Alupa Clarke Conservative Beauport—Limoilou, QC

Mr. Speaker, I completely agree with the member opposite. He is perfectly right that this is one of the excellent amendments to be brought about by Bill C-78. It would enhance the power of the Canada Revenue Agency to verify the financial information of either spouse in order to ensure equity, not for the spouses but for the children. We all agree with that. Of course, it would be a good thing for my constituents of Beauport—Limoilou. There is no doubt about that.

However, I have two concerns, one regarding this and the other regarding the bill. The bill does not anticipate or propose enhancing the budget of the CRA to do what he is talking about, which would allow it to have more power in verifying the information. The CRA does not operate with free-paying jobs or written words on a blank piece of paper. It has paid employees with pensions, so one would need to inject more money into it to increase its power. I hope that actions will follow the words of the government in the budget.

Unfortunately, the member will not be able to answer my question, unless no one else stands. I do not understand why the government wants to obligate both spouses to meet and consult with a lawyer. In many instances, people go through a divorce in an amicable way. I know friends who went through a divorce for the well-being and good of their children, and it was done in an amicable and appropriate way. Why does the government want to impose the obligation to consult with a lawyer, which would necessitate spending? I would like the Liberals to address this concern.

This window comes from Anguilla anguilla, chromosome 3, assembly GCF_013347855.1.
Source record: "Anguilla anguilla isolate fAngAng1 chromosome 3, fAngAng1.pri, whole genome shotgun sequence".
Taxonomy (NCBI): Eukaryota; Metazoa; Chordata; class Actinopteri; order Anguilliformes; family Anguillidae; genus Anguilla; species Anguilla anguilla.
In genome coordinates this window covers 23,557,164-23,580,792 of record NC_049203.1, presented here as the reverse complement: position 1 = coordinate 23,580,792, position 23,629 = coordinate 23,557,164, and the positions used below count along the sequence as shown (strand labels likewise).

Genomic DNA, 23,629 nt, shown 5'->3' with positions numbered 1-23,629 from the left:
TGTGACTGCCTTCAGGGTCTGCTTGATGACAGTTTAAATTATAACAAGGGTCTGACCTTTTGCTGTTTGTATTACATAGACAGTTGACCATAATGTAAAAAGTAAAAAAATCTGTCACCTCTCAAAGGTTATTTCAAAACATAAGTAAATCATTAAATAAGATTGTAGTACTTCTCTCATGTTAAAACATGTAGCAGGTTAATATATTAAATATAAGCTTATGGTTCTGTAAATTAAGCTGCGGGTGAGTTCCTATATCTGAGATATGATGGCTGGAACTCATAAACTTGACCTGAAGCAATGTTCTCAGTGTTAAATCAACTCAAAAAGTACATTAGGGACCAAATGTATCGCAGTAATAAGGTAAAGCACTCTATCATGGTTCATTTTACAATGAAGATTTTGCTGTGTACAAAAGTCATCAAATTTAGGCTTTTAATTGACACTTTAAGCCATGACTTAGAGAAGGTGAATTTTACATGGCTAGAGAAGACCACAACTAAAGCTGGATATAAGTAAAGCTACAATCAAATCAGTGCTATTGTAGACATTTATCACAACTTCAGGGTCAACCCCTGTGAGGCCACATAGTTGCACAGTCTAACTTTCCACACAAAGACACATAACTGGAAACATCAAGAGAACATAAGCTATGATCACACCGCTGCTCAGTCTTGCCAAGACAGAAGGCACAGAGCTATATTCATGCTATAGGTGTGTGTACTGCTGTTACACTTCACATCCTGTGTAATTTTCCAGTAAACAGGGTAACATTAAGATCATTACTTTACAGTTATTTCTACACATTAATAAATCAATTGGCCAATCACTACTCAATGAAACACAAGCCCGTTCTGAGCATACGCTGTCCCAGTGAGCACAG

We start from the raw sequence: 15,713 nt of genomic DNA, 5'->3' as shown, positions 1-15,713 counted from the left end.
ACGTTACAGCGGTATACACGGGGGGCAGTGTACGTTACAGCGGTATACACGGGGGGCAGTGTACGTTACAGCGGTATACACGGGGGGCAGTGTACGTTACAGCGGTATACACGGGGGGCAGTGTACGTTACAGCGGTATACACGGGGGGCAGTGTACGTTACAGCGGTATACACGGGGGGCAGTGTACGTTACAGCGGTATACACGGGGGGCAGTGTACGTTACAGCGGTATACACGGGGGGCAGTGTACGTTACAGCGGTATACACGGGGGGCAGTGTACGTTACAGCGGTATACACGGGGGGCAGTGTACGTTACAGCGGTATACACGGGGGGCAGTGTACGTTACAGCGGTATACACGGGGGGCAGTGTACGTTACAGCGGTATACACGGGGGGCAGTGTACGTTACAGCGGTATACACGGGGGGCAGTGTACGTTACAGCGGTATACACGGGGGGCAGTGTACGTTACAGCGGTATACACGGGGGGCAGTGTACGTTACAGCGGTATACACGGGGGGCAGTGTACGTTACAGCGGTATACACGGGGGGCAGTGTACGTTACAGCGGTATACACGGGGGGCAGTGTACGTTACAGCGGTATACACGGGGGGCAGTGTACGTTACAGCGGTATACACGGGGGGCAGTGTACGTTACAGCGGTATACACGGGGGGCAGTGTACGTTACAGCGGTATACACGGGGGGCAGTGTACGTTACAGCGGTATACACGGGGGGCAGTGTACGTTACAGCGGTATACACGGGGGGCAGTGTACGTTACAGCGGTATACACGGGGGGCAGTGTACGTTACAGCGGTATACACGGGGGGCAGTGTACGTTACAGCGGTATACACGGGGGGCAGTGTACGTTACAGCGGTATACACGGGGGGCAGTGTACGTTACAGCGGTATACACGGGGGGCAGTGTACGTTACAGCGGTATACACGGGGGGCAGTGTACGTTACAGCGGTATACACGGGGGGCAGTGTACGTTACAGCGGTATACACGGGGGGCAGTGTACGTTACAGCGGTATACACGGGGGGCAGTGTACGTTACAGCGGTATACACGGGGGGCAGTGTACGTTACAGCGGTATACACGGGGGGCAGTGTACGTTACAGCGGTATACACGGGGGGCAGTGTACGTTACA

JusticeGovernment Orders

October 4th, 2018 / 1:50 p.m.
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Conservative

Karen Vecchio Conservative Elgin—Middlesex—London, ON

Mr. Speaker, I am honoured to rise to speak to Bill C-78. I am not approaching this as a lawyer, as many of the others have done today. I am approaching this as a woman who has been divorced as well as a woman who has worked in a constituency office, dealing with people who have come from divorce and with different government departments.